Concluding part of the remarks at the National Stakeholders Roundtable on Partnership on Strengthening the Role of Religious Experts and Scholars in Countering Violent Extremism in Nigeria Held at NTI Kaduna.
Organised by Office of the National Security Adviser between 19th and 21st January 20, 2015
As I adumbrated earlier, it is curiously unjust that people commit felonies when Government is insulted but when God and His Prophet are insulted, it is freedom of speech. Does it make sense in a world where a vast majority are religious? Muslims love Prophet Muhammad (PBUH). They do so naturally and as a religious duty. According to the Qur’an, “the Prophet is closer to the believers than their own selves” which means that they would prefer the Prophet (PBUH) to their lives.
Therefore, there is no normal Muslim that does not feel hurt when the Prophet (PBUH) is castigated or ridiculed. There is no normal Muslim who does not feel the pains deep in his marrows. It is only the degrees of reaction to the hurt that vary. While 99 per cent of Muslims would consider it as one the suffering they bear in this unjust world being controlled by unjust leaders, part of the remaining one per cent might react in a manner that is often presented as representing the attitude of the vast majority. Islam is aware of the natural inclination of insulting other peoples’ objects of worship and it forbids Muslims from doing so (i.e. And insult not those who they (non-Muslims) worship besides Allah, lest they should wrongfully insult Allah without knowledge. Thus we have made alluring to each people their own doings…)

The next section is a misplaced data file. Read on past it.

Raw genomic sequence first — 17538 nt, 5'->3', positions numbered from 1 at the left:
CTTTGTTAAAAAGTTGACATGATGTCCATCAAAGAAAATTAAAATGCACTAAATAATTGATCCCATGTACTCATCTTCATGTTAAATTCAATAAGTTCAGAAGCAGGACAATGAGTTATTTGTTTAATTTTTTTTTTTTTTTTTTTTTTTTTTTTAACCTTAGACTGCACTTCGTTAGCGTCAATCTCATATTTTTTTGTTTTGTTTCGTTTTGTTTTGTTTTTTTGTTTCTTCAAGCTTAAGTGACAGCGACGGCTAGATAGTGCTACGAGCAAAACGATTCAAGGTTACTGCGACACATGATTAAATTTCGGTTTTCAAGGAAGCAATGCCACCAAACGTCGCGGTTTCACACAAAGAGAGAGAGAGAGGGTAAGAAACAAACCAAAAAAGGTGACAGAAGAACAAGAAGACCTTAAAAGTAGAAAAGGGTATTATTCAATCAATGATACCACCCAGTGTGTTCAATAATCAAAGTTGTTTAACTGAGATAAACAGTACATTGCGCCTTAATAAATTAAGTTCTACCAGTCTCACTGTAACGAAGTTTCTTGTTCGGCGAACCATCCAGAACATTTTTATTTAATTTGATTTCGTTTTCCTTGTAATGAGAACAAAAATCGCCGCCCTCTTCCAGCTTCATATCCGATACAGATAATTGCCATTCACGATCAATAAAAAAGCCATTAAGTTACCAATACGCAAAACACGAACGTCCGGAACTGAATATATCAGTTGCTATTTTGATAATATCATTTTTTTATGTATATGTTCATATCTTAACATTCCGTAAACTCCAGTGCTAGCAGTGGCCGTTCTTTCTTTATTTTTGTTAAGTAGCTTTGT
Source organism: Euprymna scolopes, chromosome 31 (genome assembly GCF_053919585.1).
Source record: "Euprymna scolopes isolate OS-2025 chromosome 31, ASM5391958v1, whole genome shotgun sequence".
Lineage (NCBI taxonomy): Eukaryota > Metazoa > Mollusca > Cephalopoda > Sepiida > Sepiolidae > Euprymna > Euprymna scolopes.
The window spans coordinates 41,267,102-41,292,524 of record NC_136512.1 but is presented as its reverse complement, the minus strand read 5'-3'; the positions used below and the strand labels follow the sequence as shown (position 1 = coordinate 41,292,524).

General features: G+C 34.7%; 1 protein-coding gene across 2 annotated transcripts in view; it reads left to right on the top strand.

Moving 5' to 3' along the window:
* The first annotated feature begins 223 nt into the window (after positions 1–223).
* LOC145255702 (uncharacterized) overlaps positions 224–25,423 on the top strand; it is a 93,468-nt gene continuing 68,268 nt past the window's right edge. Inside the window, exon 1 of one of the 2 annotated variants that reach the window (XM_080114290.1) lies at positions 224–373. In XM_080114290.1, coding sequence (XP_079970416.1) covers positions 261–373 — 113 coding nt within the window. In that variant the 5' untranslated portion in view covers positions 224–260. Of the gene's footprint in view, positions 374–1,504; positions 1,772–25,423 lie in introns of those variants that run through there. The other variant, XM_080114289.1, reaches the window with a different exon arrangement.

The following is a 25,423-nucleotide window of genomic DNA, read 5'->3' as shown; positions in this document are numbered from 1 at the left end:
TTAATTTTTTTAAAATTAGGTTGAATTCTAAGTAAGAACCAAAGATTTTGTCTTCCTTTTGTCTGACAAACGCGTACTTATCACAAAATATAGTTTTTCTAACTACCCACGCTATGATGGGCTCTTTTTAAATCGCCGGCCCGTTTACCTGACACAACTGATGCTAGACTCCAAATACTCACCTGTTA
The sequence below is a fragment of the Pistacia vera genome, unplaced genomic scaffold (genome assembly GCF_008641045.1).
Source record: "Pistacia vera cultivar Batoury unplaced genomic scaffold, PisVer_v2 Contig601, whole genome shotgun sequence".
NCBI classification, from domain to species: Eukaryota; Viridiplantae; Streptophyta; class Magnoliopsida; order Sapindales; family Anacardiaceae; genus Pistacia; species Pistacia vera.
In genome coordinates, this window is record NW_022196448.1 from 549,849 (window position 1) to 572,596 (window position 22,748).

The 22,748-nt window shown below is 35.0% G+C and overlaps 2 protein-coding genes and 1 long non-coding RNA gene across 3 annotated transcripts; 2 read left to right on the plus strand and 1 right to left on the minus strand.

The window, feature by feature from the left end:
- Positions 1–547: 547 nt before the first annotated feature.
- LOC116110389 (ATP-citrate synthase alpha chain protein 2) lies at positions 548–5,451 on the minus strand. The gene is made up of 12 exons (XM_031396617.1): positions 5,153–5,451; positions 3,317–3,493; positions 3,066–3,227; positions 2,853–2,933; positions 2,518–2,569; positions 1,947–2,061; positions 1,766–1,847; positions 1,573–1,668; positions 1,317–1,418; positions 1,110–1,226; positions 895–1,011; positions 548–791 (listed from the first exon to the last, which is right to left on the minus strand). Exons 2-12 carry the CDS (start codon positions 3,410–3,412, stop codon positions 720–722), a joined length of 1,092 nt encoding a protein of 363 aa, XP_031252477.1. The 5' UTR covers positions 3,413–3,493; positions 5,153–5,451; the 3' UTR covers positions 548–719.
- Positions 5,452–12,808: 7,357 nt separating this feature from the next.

To drive the point further home, let us consider the Charlie Hebdo issue. Despite the fact the leaders of Muslims in France and beyond have condemned the act, it did not matter to the initiators of the provocation. They went ahead to print additional million copies in order to spite and hurt 1.7 billion Muslims for what two people did. This provocation had the tacit support of governments and people that would otherwise be considered responsible. How do you condone one evil and condemn a similar evil? Evil is evil and all evils by all persons should be countered.
We assume that everyone has a fair knowledge of terrorism, a term seemingly reserved for deviant actions perpetrated by those who bear names associated with Islam, which is part of injustice. A crime committed by a Jew is not blamed on his religion. No one took Judaism to task on trial as a result of Israeli atrocities against the Palestinians. A crime committed by a Christian is not blamed on his religion. No one blamed Christianity when Anders Behring Breivik killed 85 people in one swoop in July 2011 at a summer camp in Oslo. It is whatever people who bear Muslim names do wrong that is blamed on Islam while the infractions of others are treated as non-issues.
There are four causes of contemporary terrorism in my opinion. They are 1) widespread injustice and its glorification, including imbalance 2) Corruption, a cankerworm in the global community; 3) Forced cultural assimilation through which globalization is used to advance the jaundiced philosophy of might is right or the aggressive pursuit of making everyone conform to a single norm; and 4) Lack of leadership, structure and hierarchy in the Islamic community globally and locally, which makes Muslims individualize what should have warranted a collective response.